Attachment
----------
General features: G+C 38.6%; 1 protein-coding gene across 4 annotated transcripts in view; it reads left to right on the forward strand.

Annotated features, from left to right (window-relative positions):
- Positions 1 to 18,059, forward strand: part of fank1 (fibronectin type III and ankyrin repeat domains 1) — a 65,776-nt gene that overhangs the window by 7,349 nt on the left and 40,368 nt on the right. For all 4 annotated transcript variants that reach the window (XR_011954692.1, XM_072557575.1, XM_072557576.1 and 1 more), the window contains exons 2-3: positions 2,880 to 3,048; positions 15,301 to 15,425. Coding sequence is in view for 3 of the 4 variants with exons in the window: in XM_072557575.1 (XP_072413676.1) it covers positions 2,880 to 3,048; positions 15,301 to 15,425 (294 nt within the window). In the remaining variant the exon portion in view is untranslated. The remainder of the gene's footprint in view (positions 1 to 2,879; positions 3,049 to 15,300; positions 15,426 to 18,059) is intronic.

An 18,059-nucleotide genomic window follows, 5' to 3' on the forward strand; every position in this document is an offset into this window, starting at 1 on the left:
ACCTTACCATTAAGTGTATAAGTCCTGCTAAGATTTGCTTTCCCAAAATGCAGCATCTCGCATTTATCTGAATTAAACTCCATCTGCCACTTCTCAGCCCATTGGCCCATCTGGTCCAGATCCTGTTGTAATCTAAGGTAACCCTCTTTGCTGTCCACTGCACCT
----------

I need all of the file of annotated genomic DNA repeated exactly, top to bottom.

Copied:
General features: G+C 38.6%; 1 protein-coding gene across 4 annotated transcripts in view; it reads left to right on the forward strand.

Annotated features, from left to right (window-relative positions):
- Positions 1 to 18,059, forward strand: part of fank1 (fibronectin type III and ankyrin repeat domains 1) — a 65,776-nt gene that overhangs the window by 7,349 nt on the left and 40,368 nt on the right. For all 4 annotated transcript variants that reach the window (XR_011954692.1, XM_072557575.1, XM_072557576.1 and 1 more), the window contains exons 2-3: positions 2,880 to 3,048; positions 15,301 to 15,425. Coding sequence is in view for 3 of the 4 variants with exons in the window: in XM_072557575.1 (XP_072413676.1) it covers positions 2,880 to 3,048; positions 15,301 to 15,425 (294 nt within the window). In the remaining variant the exon portion in view is untranslated. The remainder of the gene's footprint in view (positions 1 to 2,879; positions 3,049 to 15,300; positions 15,426 to 18,059) is intronic.

An 18,059-nucleotide genomic window follows, 5' to 3' on the forward strand; every position in this document is an offset into this window, starting at 1 on the left:
ACCTTACCATTAAGTGTATAAGTCCTGCTAAGATTTGCTTTCCCAAAATGCAGCATCTCGCATTTATCTGAATTAAACTCCATCTGCCACTTCTCAGCCCATTGGCCCATCTGGTCCAGATCCTGTTGTAATCTAAGGTAACCCTCTTTGCTGTCCACTGCACCT